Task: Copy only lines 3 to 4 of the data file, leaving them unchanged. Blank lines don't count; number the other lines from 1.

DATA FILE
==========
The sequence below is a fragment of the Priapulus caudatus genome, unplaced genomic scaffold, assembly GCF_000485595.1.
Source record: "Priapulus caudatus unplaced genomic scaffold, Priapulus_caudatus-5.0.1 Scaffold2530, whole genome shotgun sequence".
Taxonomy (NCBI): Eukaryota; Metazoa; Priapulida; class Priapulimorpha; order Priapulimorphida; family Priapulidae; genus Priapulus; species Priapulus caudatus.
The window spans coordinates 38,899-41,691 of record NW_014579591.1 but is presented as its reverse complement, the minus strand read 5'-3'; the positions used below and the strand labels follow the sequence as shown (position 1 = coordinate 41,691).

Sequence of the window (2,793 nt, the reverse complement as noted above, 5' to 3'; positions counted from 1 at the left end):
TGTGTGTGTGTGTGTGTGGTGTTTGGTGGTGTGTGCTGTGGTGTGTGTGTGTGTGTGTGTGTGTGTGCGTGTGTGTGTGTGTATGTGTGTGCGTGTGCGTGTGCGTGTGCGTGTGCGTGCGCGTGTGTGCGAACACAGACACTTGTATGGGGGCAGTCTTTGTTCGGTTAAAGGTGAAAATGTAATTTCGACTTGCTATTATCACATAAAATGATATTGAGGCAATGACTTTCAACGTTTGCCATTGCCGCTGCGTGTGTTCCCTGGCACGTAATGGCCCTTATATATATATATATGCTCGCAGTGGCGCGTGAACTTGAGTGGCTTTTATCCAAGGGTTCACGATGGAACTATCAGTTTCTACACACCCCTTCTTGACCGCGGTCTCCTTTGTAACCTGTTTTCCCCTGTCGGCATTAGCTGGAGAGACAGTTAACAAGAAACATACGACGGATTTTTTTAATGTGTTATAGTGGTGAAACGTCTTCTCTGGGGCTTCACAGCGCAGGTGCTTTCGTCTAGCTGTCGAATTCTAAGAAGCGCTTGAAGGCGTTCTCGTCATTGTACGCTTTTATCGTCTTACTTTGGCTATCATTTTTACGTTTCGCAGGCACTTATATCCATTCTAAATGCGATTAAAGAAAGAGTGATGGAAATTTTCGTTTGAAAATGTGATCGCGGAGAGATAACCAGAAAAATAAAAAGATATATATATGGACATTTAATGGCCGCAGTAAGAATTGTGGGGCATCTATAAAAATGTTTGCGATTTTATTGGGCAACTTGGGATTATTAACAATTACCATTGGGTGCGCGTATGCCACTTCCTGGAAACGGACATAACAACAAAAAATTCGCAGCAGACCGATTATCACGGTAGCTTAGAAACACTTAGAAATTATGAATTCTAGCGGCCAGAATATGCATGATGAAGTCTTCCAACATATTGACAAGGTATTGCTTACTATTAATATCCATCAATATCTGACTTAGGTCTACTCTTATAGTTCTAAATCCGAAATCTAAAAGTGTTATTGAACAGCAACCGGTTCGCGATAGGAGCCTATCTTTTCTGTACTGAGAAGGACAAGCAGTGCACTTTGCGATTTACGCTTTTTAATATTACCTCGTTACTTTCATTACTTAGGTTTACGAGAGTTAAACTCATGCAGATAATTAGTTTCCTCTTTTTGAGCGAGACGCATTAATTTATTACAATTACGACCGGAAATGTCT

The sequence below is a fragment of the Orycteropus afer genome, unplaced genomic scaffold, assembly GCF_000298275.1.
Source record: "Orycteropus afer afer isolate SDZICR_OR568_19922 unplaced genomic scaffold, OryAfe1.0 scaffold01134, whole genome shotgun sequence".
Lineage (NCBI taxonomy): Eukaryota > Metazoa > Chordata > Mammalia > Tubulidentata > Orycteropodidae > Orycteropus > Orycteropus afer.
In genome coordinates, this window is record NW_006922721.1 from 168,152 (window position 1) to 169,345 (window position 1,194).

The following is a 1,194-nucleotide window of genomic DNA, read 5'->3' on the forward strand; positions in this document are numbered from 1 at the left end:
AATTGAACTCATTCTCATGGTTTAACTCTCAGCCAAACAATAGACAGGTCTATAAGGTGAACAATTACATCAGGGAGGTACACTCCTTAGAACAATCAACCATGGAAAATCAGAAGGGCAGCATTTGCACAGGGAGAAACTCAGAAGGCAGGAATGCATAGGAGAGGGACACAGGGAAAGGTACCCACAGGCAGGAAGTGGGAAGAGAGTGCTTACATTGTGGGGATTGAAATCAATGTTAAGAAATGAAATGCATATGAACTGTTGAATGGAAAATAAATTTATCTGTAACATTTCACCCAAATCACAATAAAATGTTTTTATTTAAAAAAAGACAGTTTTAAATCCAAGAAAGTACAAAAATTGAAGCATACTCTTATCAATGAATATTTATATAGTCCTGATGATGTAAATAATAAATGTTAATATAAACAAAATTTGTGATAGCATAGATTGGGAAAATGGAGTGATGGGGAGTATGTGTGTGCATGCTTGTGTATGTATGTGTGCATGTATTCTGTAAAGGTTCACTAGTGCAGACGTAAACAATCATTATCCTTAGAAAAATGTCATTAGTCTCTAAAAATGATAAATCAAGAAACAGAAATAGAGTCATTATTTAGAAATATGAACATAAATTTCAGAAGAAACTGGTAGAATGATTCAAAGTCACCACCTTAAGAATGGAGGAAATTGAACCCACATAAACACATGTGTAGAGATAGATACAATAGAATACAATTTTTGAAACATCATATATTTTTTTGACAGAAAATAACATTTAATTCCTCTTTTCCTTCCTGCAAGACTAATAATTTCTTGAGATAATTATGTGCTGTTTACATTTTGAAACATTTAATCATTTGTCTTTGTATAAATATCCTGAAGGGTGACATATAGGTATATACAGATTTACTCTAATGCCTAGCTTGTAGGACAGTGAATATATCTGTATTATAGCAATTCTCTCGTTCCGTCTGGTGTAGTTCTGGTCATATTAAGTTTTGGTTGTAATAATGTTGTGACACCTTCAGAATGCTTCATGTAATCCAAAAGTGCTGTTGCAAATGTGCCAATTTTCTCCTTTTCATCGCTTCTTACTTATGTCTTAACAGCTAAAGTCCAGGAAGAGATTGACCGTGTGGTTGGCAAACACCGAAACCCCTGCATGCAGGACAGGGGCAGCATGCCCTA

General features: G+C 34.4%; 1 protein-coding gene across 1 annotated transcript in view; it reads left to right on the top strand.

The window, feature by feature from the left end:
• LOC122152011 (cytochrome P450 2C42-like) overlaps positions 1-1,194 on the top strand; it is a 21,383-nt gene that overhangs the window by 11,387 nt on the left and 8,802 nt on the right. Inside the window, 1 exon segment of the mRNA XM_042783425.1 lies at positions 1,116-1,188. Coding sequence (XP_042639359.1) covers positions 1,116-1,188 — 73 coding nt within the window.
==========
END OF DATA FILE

Taxonomy (NCBI): Eukaryota; Metazoa; Priapulida; class Priapulimorpha; order Priapulimorphida; family Priapulidae; genus Priapulus; species Priapulus caudatus.
The window spans coordinates 38,899-41,691 of record NW_014579591.1 but is presented as its reverse complement, the minus strand read 5'-3'; the positions used below and the strand labels follow the sequence as shown (position 1 = coordinate 41,691).